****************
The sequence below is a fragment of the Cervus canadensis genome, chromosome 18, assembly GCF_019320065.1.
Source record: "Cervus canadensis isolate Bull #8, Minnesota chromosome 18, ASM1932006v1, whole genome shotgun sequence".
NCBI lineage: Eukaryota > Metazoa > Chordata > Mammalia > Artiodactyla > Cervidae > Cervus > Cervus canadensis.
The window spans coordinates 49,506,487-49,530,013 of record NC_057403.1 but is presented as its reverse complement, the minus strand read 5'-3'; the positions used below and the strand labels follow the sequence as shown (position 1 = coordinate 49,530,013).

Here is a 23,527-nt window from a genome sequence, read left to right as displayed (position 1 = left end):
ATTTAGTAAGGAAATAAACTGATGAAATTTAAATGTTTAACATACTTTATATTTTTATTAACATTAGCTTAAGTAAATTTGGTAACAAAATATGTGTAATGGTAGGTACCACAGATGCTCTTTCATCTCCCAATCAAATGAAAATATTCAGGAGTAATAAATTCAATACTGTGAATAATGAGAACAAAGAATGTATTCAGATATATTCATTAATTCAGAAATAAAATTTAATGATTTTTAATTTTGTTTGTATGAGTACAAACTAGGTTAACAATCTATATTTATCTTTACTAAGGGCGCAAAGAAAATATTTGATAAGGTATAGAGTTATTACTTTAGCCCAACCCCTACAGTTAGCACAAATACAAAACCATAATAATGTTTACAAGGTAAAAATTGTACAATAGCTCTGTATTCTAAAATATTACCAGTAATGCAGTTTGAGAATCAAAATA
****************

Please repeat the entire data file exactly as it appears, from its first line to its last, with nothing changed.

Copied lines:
The sequence below is a fragment of the Cervus canadensis genome, chromosome 18, assembly GCF_019320065.1.
Source record: "Cervus canadensis isolate Bull #8, Minnesota chromosome 18, ASM1932006v1, whole genome shotgun sequence".
NCBI lineage: Eukaryota > Metazoa > Chordata > Mammalia > Artiodactyla > Cervidae > Cervus > Cervus canadensis.
The window spans coordinates 49,506,487-49,530,013 of record NC_057403.1 but is presented as its reverse complement, the minus strand read 5'-3'; the positions used below and the strand labels follow the sequence as shown (position 1 = coordinate 49,530,013).

Here is a 23,527-nt window from a genome sequence, read left to right as displayed (position 1 = left end):
ATTTAGTAAGGAAATAAACTGATGAAATTTAAATGTTTAACATACTTTATATTTTTATTAACATTAGCTTAAGTAAATTTGGTAACAAAATATGTGTAATGGTAGGTACCACAGATGCTCTTTCATCTCCCAATCAAATGAAAATATTCAGGAGTAATAAATTCAATACTGTGAATAATGAGAACAAAGAATGTATTCAGATATATTCATTAATTCAGAAATAAAATTTAATGATTTTTAATTTTGTTTGTATGAGTACAAACTAGGTTAACAATCTATATTTATCTTTACTAAGGGCGCAAAGAAAATATTTGATAAGGTATAGAGTTATTACTTTAGCCCAACCCCTACAGTTAGCACAAATACAAAACCATAATAATGTTTACAAGGTAAAAATTGTACAATAGCTCTGTATTCTAAAATATTACCAGTAATGCAGTTTGAGAATCAAAATA